Johnson Tiles has been designing and making ceramic tiles since 1901, staying true to its roots in the Potteries’ heartland of Stoke-on-Trent.
Today it’s expected that UK manufacturers have a working, continuous green policy in place.
Johnson, however, has been focusing on sustainable manufacturing for over 20 years, the company says, before sustainable development ever became the focus it is today.
In 1998, it achieved ISO 14001 status for its environmental management system, a certificate the company still holds today. The standard provides guidance on how to consider multiple environmental aspects of the business including procurement, storage, distribution, product development, manufacturing etc. to reduce the impact on the environment.
Along with this, the company has also been certified by BSI against ISO 9001 since 1994. ISO 9001 is the internationally recognised standard for quality management systems and is said to be the most widely used quality management standard in the world.
“Our commitment to sustainable manufacturing has seen us develop over 50 eco-friendly ranges, inspiring and enhancing projects around the world,” the company says. “We’ve dedicated over two decades to finding better ways to operate across every part of our business by cutting energy consumption, diverting waste, and reducing carbon emissions.”
By speeding up its kilns, using automatic light sensors and re-using kiln exit, the company says it has dramatically cut its energy and gas consumption and reduced its CO² emissions. It has changed from twice-fired to single-fired technology on its kilns, all lighting is energy efficient as well as LED, and the heat from its waste heat recovery scheme is used for space heating in various parts of the factory and in the offices.
All electricity the company consumes is generated by biomass and hydro. This form of energy is generated through organic fuels including wood and plant matter, rather than relying on traditional fossil fuels such as coal or gas.
The company has also calibrated its ceramic recipe to ensure every tile it manufactures contains up to 20% recycled ceramic material as part of its ceramic waste recycling system.
The company’s latest initiative has seen it eliminate single-use plastics from the packaging of all its UK manufactured ceramic products, reducing its use of plastic from 100 tonnes to zero. The packaging components of its pallets now comprise 100% recycled and recyclable cardboard; carbon neutral, 100% recyclable, plant-based sugar cane wrap; and re-used, re-usable wooden pallets.
Johnson also holds an EPD certificate. EPD stands for environmental product declaration, and it communicates the environmental performance and impact of the tiles over their lifetime. “To get an EPD we had to take a deep dive into all our raw materials, manufacturing processes, emissions, and transport,” the company says. Data is collated over a 1-year period and is then submitted and verified by an approved independent verifier, before being registered and published. An EPD is produced by conducting a life cycle assessment of the product, so the company also had to explore the construction and end of life processes of tile use.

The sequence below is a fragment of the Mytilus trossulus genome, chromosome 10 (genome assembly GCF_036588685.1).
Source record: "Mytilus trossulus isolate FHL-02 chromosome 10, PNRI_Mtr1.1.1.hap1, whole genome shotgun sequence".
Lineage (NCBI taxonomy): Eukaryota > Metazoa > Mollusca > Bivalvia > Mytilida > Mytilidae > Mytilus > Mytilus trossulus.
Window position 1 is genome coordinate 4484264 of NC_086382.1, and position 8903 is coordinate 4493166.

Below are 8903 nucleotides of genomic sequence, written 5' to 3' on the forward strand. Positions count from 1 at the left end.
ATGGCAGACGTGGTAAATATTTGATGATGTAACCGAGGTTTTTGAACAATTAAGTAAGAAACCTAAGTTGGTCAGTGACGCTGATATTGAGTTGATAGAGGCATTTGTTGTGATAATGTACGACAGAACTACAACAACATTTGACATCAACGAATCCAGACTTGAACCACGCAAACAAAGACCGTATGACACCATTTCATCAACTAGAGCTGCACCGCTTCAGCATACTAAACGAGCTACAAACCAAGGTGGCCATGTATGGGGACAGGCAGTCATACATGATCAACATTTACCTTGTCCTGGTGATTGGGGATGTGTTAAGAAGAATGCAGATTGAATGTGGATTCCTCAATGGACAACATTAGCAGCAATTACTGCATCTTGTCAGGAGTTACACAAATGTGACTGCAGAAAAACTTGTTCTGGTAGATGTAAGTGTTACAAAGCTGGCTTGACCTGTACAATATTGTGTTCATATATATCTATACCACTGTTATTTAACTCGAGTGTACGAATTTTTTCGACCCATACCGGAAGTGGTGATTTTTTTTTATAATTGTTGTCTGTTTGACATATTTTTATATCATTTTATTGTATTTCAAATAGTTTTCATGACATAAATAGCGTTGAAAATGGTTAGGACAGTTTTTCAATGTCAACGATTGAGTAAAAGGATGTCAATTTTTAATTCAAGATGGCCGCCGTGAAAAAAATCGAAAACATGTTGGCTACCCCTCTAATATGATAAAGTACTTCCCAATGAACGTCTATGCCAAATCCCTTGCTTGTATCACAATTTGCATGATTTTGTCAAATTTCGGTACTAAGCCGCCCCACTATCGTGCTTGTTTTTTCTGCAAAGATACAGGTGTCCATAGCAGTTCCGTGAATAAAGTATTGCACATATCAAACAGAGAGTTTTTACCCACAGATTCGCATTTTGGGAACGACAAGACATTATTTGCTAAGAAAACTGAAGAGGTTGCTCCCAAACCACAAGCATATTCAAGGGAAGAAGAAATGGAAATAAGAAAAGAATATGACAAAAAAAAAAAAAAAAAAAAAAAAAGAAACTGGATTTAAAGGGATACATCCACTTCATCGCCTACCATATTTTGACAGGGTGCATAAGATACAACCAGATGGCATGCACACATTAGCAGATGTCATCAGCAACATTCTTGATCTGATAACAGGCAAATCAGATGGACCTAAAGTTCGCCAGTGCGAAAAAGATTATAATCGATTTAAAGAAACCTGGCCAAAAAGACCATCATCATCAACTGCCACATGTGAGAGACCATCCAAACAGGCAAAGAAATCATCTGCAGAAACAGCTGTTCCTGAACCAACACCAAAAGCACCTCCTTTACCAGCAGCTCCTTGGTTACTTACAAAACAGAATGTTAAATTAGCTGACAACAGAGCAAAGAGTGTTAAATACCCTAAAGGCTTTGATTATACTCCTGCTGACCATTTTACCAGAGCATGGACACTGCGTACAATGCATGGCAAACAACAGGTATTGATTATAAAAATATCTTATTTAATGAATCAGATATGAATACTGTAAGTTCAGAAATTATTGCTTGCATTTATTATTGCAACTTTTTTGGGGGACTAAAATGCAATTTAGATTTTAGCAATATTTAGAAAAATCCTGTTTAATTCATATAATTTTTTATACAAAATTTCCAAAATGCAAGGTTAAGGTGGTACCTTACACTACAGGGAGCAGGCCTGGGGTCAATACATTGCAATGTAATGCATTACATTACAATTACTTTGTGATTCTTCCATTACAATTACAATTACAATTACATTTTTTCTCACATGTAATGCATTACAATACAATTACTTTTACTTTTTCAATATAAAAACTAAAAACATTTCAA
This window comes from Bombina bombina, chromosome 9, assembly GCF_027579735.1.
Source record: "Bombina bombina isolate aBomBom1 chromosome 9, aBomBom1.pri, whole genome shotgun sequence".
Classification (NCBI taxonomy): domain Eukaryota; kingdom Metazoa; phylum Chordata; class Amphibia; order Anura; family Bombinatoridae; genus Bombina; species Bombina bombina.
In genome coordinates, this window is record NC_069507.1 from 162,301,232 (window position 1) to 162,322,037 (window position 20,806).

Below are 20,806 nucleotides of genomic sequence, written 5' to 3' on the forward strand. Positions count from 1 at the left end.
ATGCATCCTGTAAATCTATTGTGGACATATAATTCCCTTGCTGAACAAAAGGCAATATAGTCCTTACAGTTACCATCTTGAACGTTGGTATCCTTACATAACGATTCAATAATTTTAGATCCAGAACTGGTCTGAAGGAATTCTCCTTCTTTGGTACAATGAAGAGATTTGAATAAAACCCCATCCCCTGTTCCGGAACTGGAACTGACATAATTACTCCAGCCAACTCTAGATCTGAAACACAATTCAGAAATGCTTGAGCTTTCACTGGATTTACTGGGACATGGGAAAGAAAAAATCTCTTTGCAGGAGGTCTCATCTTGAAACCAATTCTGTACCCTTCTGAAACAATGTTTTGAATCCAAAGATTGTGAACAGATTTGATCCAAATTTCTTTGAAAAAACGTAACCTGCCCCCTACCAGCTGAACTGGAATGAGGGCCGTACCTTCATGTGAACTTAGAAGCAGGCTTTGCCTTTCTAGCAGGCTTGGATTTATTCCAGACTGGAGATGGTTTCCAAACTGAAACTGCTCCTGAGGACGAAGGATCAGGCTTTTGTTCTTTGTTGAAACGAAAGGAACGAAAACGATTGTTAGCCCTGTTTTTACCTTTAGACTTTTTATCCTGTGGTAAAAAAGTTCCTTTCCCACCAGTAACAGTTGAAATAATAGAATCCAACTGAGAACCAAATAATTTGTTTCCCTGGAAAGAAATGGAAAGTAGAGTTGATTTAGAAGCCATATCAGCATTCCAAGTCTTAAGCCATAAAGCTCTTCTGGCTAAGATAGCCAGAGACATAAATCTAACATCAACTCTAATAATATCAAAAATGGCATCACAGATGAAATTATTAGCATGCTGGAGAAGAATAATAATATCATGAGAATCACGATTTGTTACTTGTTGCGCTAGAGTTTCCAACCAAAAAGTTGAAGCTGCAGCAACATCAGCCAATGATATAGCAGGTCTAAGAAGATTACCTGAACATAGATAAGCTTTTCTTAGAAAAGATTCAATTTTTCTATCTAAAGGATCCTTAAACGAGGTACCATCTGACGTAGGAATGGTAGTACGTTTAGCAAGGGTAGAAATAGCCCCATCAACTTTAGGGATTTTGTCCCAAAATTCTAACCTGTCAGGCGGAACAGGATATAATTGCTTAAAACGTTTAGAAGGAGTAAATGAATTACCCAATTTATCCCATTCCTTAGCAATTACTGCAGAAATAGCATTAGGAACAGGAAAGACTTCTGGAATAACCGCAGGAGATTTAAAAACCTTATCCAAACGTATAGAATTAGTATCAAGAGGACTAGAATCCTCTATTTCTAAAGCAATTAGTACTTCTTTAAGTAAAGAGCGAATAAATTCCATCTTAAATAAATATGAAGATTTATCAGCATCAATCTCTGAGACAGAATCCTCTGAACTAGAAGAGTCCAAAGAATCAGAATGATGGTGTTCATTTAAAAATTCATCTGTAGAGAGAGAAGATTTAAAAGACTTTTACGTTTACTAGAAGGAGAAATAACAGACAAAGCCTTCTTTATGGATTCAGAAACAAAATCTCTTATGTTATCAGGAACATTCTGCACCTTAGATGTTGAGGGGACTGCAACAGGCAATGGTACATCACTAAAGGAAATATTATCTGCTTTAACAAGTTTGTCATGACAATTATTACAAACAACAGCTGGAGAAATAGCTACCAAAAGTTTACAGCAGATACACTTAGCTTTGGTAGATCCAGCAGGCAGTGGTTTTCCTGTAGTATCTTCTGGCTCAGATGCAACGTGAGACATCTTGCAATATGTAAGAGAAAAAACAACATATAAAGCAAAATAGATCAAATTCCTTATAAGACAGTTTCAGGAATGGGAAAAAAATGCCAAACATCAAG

The EPD supports Johnson’s aim to reduce carbon emissions as a UK manufacturer and aids with setting targets for this. “Sustainability is always at the forefront of our minds, and we are dedicated to finding better ways to operate,” the company says. “So our customers can benefit from choosing the most sustainable products for their projects.
“Sustainability is one of the most important design challenges of our time, so we are continuing to learn how we can do our bit. Going forward, we are working to be able to increase the amount of waste from production that we re-use in our manufacturing process, and in conjunction with our waste partner are aiming to head to zero to landfill.”
The company has completed the first stage of BES 6001, which is an independent, third-party certification designed to enable manufactured products to be assessed and certified as being responsibly sourced. The company will undertake stage 2 of this certification in August.
It’s also completing its 4th year assessment with Carbon Trust as part of the “Route to Net Zero”.
The company has signed a commitment to the BCC Towards Net Zero programme. This initiative supports the ceramic industry in the adoption of best practice, technologies and low carbon manufacturing with the aim of achieving net zero emissions by 2050. Lastly, the company is focusing on sourcing from suppliers who have products with recycled content and EPDs to ensure its portfolio is as sustainable as tiles can be.
The company concludes: “We are proud to be leaders on this sustainability journey and are constantly aiming to discover more ways to positively impact the planet!”